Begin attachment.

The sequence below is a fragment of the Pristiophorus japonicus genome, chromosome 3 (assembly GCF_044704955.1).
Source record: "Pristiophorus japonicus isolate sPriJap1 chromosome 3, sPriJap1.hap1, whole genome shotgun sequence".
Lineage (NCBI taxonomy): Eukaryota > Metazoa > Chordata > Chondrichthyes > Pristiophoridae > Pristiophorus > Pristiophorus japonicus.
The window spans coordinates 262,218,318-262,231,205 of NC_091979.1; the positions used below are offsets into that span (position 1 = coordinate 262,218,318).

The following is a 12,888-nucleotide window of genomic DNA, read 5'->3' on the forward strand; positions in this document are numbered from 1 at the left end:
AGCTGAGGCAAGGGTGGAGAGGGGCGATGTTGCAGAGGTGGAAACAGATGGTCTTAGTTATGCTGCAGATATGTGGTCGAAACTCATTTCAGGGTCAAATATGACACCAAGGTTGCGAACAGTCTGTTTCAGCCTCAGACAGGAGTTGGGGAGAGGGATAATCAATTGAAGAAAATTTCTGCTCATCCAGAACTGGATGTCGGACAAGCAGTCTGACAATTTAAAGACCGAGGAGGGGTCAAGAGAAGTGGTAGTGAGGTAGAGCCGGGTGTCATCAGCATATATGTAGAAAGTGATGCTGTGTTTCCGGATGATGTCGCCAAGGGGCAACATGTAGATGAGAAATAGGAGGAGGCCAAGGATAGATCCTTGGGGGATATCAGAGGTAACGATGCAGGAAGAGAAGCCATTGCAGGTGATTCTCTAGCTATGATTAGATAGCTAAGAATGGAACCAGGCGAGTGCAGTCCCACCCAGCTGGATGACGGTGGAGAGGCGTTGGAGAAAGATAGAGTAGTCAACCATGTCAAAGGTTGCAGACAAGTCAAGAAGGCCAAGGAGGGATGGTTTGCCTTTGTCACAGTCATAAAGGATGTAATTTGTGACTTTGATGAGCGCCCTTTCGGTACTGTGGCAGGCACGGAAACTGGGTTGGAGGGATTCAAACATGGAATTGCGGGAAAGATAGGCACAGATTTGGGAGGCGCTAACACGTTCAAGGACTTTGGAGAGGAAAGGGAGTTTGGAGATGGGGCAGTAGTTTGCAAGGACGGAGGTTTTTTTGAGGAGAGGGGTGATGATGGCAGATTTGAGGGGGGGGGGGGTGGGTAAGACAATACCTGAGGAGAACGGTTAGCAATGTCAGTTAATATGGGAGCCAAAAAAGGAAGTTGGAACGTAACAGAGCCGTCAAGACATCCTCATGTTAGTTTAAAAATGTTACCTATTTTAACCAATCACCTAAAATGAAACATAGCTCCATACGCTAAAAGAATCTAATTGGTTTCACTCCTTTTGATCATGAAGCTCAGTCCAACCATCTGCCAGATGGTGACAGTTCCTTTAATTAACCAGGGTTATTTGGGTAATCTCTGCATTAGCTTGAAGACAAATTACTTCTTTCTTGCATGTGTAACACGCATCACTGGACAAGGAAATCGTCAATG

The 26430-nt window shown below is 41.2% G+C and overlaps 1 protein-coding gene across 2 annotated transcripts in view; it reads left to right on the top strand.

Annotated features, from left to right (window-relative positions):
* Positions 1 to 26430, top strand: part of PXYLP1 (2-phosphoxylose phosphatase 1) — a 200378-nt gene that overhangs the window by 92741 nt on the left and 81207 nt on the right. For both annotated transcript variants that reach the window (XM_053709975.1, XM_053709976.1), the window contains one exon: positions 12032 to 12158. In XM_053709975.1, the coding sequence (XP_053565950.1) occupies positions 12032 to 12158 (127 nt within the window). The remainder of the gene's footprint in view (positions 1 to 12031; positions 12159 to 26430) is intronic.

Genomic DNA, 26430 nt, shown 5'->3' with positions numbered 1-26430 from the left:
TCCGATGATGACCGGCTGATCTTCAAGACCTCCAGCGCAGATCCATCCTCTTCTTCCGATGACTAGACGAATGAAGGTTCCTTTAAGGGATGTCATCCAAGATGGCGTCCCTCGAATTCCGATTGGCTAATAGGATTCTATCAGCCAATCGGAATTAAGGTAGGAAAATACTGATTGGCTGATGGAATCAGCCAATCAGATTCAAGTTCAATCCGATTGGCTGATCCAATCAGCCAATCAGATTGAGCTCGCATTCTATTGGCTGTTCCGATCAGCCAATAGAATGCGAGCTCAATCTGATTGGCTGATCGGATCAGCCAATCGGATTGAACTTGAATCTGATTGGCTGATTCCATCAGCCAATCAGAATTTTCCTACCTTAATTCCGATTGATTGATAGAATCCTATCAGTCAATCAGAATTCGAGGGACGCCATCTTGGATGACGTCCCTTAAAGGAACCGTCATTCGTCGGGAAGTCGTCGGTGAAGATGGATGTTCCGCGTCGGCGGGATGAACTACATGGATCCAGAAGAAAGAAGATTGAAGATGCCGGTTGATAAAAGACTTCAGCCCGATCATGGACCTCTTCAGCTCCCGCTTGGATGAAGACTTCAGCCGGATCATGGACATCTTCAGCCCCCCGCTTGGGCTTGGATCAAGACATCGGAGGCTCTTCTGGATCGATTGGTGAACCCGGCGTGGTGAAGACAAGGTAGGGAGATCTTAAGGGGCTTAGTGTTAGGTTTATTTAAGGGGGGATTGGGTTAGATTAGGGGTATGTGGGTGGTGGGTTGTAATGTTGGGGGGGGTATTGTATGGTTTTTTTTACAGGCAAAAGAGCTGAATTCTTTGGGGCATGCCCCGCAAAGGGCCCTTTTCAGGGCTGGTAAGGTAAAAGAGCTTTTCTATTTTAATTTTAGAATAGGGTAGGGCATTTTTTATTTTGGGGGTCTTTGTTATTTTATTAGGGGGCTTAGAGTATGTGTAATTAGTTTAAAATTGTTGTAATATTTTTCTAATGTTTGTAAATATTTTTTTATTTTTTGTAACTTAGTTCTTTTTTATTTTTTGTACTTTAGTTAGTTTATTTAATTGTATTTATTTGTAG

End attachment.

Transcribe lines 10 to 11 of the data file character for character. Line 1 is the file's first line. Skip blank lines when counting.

Genomic DNA, 26430 nt, shown 5'->3' with positions numbered 1-26430 from the left:
TCCGATGATGACCGGCTGATCTTCAAGACCTCCAGCGCAGATCCATCCTCTTCTTCCGATGACTAGACGAATGAAGGTTCCTTTAAGGGATGTCATCCAAGATGGCGTCCCTCGAATTCCGATTGGCTAATAGGATTCTATCAGCCAATCGGAATTAAGGTAGGAAAATACTGATTGGCTGATGGAATCAGCCAATCAGATTCAAGTTCAATCCGATTGGCTGATCCAATCAGCCAATCAGATTGAGCTCGCATTCTATTGGCTGTTCCGATCAGCCAATAGAATGCGAGCTCAATCTGATTGGCTGATCGGATCAGCCAATCGGATTGAACTTGAATCTGATTGGCTGATTCCATCAGCCAATCAGAATTTTCCTACCTTAATTCCGATTGATTGATAGAATCCTATCAGTCAATCAGAATTCGAGGGACGCCATCTTGGATGACGTCCCTTAAAGGAACCGTCATTCGTCGGGAAGTCGTCGGTGAAGATGGATGTTCCGCGTCGGCGGGATGAACTACATGGATCCAGAAGAAAGAAGATTGAAGATGCCGGTTGATAAAAGACTTCAGCCCGATCATGGACCTCTTCAGCTCCCGCTTGGATGAAGACTTCAGCCGGATCATGGACATCTTCAGCCCCCCGCTTGGGCTTGGATCAAGACATCGGAGGCTCTTCTGGATCGATTGGTGAACCCGGCGTGGTGAAGACAAGGTAGGGAGATCTTAAGGGGCTTAGTGTTAGGTTTATTTAAGGGGGGATTGGGTTAGATTAGGGGTATGTGGGTGGTGGGTTGTAATGTTGGGGGGGGTATTGTATGGTTTTTTTTACAGGCAAAAGAGCTGAATTCTTTGGGGCATGCCCCGCAAAGGGCCCTTTTCAGGGCTGGTAAGGTAAAAGAGCTTTTCTATTTTAATTTTAGAATAGGGTAGGGCATTTTTTATTTTGGGGGTCTTTGTTATTTTATTAGGGGGCTTAGAGTATGTGTAATTAGTTTAAAATTGTTGTAATATTTTTCTAATGTTTGTAAATATTTTTTTATTTTTTGTAACTTAGTTCTTTTTTATTTTTTGTACTTTAGTTAGTTTATTTAATTGTATTTATTTGTAG